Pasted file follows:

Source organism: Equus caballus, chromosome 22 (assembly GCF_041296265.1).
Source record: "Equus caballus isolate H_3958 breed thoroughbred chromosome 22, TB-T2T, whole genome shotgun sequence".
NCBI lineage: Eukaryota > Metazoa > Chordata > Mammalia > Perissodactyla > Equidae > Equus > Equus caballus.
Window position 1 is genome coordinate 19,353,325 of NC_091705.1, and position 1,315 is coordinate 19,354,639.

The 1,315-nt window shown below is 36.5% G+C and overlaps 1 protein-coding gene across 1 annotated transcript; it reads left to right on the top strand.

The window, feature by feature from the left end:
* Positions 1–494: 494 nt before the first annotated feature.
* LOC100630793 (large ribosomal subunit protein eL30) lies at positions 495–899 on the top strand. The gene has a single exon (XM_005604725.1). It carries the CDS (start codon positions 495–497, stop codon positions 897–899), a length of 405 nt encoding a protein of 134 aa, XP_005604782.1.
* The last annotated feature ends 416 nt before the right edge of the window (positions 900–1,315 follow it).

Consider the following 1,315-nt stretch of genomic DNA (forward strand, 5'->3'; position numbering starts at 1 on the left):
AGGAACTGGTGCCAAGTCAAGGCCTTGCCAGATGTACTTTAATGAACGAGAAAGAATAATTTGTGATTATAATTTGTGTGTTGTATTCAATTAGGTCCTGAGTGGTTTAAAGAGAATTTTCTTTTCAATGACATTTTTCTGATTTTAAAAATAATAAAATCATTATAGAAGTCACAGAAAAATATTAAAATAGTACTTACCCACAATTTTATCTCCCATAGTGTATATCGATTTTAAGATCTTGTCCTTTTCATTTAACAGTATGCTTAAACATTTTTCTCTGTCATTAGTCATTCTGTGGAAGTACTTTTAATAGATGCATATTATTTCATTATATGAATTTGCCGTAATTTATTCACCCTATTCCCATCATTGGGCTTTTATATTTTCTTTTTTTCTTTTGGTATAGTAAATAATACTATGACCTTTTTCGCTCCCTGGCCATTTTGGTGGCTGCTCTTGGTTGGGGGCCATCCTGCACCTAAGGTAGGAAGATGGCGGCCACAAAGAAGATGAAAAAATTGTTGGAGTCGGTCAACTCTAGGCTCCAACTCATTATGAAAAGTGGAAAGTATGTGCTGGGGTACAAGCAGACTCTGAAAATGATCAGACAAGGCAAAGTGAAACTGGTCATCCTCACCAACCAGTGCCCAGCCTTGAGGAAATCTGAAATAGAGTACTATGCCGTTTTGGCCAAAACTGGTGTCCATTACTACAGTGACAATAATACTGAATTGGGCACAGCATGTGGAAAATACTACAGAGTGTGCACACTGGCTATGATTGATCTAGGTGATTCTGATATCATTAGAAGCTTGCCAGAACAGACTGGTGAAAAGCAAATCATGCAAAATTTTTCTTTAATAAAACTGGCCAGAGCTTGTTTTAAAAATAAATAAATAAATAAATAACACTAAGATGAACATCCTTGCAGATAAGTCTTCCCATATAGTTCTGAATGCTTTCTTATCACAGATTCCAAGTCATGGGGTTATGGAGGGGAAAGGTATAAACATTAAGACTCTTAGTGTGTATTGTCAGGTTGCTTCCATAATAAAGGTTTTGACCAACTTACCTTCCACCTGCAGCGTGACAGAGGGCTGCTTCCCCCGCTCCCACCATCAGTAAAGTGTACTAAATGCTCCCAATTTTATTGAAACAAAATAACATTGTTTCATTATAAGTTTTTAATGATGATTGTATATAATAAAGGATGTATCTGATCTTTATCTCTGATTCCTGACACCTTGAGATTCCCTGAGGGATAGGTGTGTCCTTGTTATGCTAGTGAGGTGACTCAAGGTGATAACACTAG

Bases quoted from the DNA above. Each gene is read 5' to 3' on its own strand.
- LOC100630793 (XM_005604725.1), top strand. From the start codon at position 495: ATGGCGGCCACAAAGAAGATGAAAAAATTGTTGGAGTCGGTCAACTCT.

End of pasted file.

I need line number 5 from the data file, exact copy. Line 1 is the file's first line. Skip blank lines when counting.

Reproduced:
The 1,315-nt window shown below is 36.5% G+C and overlaps 1 protein-coding gene across 1 annotated transcript; it reads left to right on the top strand.